The Vietnamese love to be hospitable and will often invite you to dinner. If gifts are taken for the family, they should be items that they could not easily obtain themselves.
To take something that they could buy easily would be a bad reflection on their economic means. They love anything from western countries, and it does not have to be expensive. If you give the children things, each should have a separate gift. It is not polite to take a whole bag of candy and give it to them as a group.
On short visits, drink the tea that is offered, even if you don’t like it and are afraid of the local water. It shows that you are welcome and well respected.
Rank is always carefully observed by the Vietnamese in their homes and elsewhere. Servants never sit at the same table with their employers if outsiders are present, and only in rare cases otherwise.
On some occasions at an informal meal, the whole family except for the person inviting you to dinner, may get up from the table and eat elsewhere. This is not a show of disrespect for you but is simply a way of letting the guest spend time with his special friend.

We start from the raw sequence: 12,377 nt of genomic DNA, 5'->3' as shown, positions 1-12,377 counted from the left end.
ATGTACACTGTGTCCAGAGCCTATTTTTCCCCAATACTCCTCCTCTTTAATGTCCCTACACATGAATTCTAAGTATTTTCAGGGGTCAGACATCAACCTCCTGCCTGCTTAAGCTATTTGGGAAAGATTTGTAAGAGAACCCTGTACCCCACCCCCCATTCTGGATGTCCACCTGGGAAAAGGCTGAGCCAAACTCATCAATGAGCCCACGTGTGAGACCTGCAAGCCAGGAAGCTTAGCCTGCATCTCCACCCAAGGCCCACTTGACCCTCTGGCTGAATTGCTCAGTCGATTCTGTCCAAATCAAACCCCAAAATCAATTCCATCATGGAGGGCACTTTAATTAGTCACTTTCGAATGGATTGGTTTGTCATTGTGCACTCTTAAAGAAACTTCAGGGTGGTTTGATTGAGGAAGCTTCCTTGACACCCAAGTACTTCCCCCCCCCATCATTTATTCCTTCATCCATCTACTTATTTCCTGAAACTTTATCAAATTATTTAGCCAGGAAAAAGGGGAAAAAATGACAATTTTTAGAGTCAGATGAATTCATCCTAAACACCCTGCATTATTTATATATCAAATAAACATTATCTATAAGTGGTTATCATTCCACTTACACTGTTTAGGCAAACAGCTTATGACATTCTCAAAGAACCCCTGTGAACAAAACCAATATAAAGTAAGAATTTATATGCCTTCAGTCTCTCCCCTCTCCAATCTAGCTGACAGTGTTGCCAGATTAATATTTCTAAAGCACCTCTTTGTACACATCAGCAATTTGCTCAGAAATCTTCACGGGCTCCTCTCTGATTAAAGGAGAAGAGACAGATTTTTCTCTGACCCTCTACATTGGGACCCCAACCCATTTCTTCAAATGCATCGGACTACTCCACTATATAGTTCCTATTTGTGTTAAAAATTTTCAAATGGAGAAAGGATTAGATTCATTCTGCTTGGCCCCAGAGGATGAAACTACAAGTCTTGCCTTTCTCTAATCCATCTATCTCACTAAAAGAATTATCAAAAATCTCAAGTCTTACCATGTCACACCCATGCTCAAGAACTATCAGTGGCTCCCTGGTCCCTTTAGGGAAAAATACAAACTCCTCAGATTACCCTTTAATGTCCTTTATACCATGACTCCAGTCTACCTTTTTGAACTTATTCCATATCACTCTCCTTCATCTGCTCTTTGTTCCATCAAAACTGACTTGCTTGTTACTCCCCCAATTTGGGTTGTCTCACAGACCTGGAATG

At banquets, one should arrive on time and greet elderly persons first. If the dinner is served Chinese style, food should be transferred from the main bowl to your individual bowl before eating. It is impolite to eat anything with your chopsticks directly from the serving bowl. A guest may refrain from taking something he doesn’t like, but if the hostess serves it to you unknowingly, force it down if at all possible. If the guest refuses, the host may doubt his sincerity and coax him even more. Individual bowls are usually changed with each course and are generally removed only when empty, except the last course. Here, a little something should be left to indicate to the host that there was enough food and everyone is satisfied.